God Has a Name
Yes, this is a book about God – who he is, who he’s not, and the staggering implications of who we are as a result. But no, this is not just “another” book about God.
God Has a Name is shaped around one incredibly important paragraph in Exodus. In the well-known story of Moses interacting with God on Mount Sinai, Moses asks to see God’s glory. But what God does – and says – is surprising and relevant for anyone who wants to understand God today.
Comer’s fresh voice, creative and contemporary examples, powerful language, and deep respect for the scriptures open up the Bible and the story of God to reveal not only his character but how he interacts with us. And in the end, we will know how to “carry that name” ourselves and represent God in how we live.
For everyone who is trying to understand this God the Bible talks about, the church teaches about, and preachers preach about, this is the place to begin. Ground zero - where God himself tells us who he really is.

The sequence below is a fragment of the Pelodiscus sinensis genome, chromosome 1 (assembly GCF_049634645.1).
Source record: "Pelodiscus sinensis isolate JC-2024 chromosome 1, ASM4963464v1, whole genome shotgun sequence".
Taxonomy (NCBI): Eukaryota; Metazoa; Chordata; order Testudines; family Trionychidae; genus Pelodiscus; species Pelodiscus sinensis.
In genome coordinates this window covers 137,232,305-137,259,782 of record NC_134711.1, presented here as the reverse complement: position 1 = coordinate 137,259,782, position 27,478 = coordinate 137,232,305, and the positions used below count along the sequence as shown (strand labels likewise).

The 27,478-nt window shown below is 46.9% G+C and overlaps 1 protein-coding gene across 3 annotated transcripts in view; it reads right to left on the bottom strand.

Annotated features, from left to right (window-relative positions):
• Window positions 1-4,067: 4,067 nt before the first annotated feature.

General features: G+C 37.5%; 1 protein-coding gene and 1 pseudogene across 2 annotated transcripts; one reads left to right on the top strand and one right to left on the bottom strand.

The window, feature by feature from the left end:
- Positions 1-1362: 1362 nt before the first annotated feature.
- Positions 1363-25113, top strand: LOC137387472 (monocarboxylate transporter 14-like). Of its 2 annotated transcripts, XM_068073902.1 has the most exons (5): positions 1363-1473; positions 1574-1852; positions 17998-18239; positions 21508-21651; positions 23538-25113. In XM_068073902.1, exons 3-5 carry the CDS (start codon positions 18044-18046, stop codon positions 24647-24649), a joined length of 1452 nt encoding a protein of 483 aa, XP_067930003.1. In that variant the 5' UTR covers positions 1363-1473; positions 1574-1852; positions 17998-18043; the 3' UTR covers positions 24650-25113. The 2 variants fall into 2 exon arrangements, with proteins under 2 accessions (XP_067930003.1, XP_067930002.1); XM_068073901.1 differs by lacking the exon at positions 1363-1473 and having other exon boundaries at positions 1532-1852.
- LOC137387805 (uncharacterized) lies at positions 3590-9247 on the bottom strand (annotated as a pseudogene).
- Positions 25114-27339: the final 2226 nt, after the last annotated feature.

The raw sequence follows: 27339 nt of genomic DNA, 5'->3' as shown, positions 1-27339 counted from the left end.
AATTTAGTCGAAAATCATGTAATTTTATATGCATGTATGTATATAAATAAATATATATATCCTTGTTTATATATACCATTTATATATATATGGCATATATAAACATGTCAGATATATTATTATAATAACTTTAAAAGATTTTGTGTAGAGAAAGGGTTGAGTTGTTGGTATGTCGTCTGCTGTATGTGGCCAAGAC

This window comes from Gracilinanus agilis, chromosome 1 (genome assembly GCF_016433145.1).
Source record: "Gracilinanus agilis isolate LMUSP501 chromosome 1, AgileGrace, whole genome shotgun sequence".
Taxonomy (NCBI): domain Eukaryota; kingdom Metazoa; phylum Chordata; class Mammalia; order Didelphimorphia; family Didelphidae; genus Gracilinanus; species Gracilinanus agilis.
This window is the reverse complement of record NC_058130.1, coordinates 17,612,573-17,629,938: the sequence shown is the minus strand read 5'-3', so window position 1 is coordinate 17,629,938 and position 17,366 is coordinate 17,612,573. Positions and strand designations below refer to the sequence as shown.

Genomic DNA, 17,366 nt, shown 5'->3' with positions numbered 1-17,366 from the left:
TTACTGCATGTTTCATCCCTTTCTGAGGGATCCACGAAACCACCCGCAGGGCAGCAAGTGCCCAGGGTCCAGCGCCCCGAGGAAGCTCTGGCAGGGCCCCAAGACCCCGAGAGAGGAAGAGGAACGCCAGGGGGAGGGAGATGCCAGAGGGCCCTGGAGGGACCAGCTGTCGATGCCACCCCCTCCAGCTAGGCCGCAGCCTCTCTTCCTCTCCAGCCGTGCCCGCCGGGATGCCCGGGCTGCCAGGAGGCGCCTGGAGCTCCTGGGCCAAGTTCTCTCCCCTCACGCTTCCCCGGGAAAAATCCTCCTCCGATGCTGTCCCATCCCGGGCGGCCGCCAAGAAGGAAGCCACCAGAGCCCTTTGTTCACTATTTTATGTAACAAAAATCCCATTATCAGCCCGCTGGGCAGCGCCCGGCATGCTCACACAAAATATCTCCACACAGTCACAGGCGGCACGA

John Mark Comer’s God Has a Name is not just a book; it’s an experience. This book is more than just a nutritious delicacy; it’s an aesthetic experience full of passion and power, truth and imagination. He’s one of the few Christian writers who makes me want to read more (good) books and watch less Netflix. (Dr. Preston Sprinkle, New York Times bestselling author and president of The Center for Faith, Sexuality, and Gender)John Mark Comer is a master communicator. More important, he loves the Bible, listens to the Bible, and has learned from the Bible so deeply that what he teaches and preaches is soaked in the Bible. For that reason alone, John Mark has become an important voice in the American church. In God Has a Name, we are treated to nothing less than a panorama of the Bible’s understanding of God on the basis of one of the most important---and often neglected---passages in the whole Bible. This book will bless your life because it will lead you straight to God! (Scot McKnight, PhD, Julius R. Mantey professor of New Testament at Northern Seminary)The best way to describe God Has a Name is if A. W. Tozer’s The Knowledge of the Holy and Rob Bell’s What We Talk About When We Talk About God had a love child who rebelled against her parents. (David Lomas, lead pastor of Reality San Francisco and author of The Truest Thing about You)In an age when everyone thinks Jesus is on their team, baptizing their agenda, getting behind their ideologies, we have become a people orthodox unto ourselves. “I am the measure of truth,” everyone seems to be saying, “and dissenters are to be burned at the stake.” By the pen of John Mark Comer, we have a book that will pop our bubbles of arrogance. In the end, it provokes us out of our self-aggrandizement and beckons us into the throne room of worship. Recommended without reservation! (Dr. A. J. Swoboda, pastor, professor, and author of The Dusty Ones)Using his unique voice, wonderfully disarming humor, and knack for theological paraphrase, John Mark Comer has crafted another challenging work that we pray will impact readers as significantly as it has our community in Portland. (The elders of Bridgetown Church)John Mark Comer is a wise and stimulating guide who points out just how much we’ve underestimated the endless mercy of God in the Old Testament. Prepare to have your deepest assumptions about God’s character challenged in the best possible way. (Dr. Tim Mackie, co-creator of The Bible Project)“What is God like?” is the question one must answer. The Bible itself quotes Exodus 34v6–7 constantly. John Mark Comer’s contemplations will assist you to ponder what it teaches. Your mind, spirit, and heart will be transformed. (Gerry Breshears, PhD, Professor of Theology at Western Seminary, Portland)Across the Western world, there is a growing band of neighborhoods, cities, and towns that hold tightly to their progressive identities, resisting and rejecting Christianity as, at best, passé and, at worst, oppressive. John Mark Comer pastors from such a city---Portland---encouraging us to live a faithful, deep, and devoted life of discipleship. His is an important voice, one that helps us flourish as followers of Christ in contexts in which even the name of God is contested. (Mark Sayers, senior pastor of Red Church in Melbourne, Australia, and author of Disappearing Church and Strange Days)Despite the growing popularity of atheism, the vast majority of people say they still believe in God. But this “God” is often just a projection of their own values, morals, and ideas. This book is a simple yet profound guide to what God has said about himself. Who he says he is. And his true identity and character are both far different and far better than we could ever imagine. (Skye Jethani, author of With and former editor at Christianity Today)There aren’t many questions in life that if you find the answer to them, it can change everything. But asking who God is and what is he like are two of those questions, and John Mark Comer brilliantly answers them in this book. (Jefferson Bethke, author of It’s Not What You Think) --This text refers to the Paperback edition. John Mark Comer lives, works, and writes in the urban core of Portland, Oregon, with his wife, Tammy, and their three children, Jude, Moses, and Sunday. He is the pastor for teaching and vision at Bridgetown Church.Prior to planting Bridgetown, John Mark was the lead pastor of a suburban megachurch. Before that, he played in a band. John Mark has a master's degree in biblical and theological studies from Western Seminary and is the author of Loveology, My Name is Hope, Garden City and the upcoming God Has a Name.For more of John Mark's teachings on the Scriptures, Jesus, and life, go to bridgetown.church and sign up for the podcast or visit www.johnmarkcomer.com.
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